Vice President Biden speaks Thursday in Washington during a meeting of a task force that will look at ways of reducing gun violence. (Carolyn Kaster/AP)

Vice President Biden said Thursday that “we have to take action” to curb gun violence, as he convened the first meeting of the Obama administration’s interagency working group established in the wake of last week’s massacre at a Connecticut elementary school.

Biden and several top administration officials met with leaders of the law enforcement community to begin developing concrete gun safety proposals. President Obama tapped Biden, a longtime advocate of gun control, to lead the effort on Wednesday.

“The president is absolutely committed to keeping his promise that we will act,” Biden said. “We have to have a comprehensive way in which to respond to the mass murder of our children that we saw in Connecticut.”

Biden said there are “some things we can immediately do” and listed a ban on assault weapons as one of them. Biden, who served more than three decades in the Senate, was among the authors of the original assault weapons ban that Congress passed in 1994.

Looking around the table of law enforcement leaders, Biden said, “quite frankly, you guys helped me write it.”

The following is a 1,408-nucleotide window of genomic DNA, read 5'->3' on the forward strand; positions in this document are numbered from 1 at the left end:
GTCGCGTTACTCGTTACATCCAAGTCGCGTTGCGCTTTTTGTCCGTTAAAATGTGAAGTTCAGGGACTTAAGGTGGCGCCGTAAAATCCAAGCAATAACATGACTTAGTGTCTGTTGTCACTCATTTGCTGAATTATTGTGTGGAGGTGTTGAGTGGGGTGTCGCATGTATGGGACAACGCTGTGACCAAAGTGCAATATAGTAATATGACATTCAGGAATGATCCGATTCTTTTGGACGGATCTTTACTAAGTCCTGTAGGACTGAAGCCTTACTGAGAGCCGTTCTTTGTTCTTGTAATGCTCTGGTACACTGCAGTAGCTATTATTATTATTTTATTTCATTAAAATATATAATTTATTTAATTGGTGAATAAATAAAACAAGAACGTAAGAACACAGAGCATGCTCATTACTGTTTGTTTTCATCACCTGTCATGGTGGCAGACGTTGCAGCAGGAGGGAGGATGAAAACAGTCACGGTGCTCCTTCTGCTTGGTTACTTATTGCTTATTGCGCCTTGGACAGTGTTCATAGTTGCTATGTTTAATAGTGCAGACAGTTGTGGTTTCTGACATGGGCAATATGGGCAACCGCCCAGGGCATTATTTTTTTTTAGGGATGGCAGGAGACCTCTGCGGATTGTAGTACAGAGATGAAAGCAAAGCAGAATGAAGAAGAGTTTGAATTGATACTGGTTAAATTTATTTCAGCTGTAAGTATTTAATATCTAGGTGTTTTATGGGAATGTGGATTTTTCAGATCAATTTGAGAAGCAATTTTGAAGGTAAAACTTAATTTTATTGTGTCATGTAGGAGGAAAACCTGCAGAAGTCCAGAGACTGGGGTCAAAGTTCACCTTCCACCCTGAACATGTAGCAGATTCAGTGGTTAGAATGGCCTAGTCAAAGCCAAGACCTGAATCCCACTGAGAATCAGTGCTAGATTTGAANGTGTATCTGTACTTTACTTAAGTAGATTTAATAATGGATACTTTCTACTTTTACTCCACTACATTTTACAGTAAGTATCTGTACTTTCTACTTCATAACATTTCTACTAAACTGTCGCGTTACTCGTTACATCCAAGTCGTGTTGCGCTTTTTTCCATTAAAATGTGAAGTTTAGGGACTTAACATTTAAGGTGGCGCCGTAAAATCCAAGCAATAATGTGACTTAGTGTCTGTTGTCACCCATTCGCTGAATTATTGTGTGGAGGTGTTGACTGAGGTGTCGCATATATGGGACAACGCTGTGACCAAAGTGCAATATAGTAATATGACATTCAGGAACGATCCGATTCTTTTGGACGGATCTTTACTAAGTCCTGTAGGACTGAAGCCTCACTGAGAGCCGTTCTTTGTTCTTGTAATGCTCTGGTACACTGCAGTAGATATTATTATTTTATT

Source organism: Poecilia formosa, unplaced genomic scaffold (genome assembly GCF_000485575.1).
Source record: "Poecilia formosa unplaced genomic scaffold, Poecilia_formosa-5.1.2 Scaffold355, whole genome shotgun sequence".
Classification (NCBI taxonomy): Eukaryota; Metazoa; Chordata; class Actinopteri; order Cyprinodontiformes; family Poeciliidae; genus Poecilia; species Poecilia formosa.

Attendees included Thomas Nee, president of the National Association of Police Organizations; Philadelphia Police Commissioner Charles Ramsey, president of Police Executive Research Forum & Major Cities Chiefs Association; and Jim Pasco, executive director of the Fraternal Order of Police.

“You have a much more holistic view about how to deal with violence on our streets and in our country,” Biden said. He added, “I know you all; I know you well.”

Attorney General Eric H. Holder Jr., Homeland Security Secretary Janet Napolitano, Education Secretary Arne Duncan and Health and Human Services Secretary Kathleen Sebelius were also in the meeting, as were senior White House officials, including presidential adviser Valerie Jarrett.

In the coming days and weeks, Biden plans to convene similar meetings with gun safety advocates, gun owners, mental health professionals, educators, faith and community leaders, as well as local, state and federal elected officials, according to a White House official.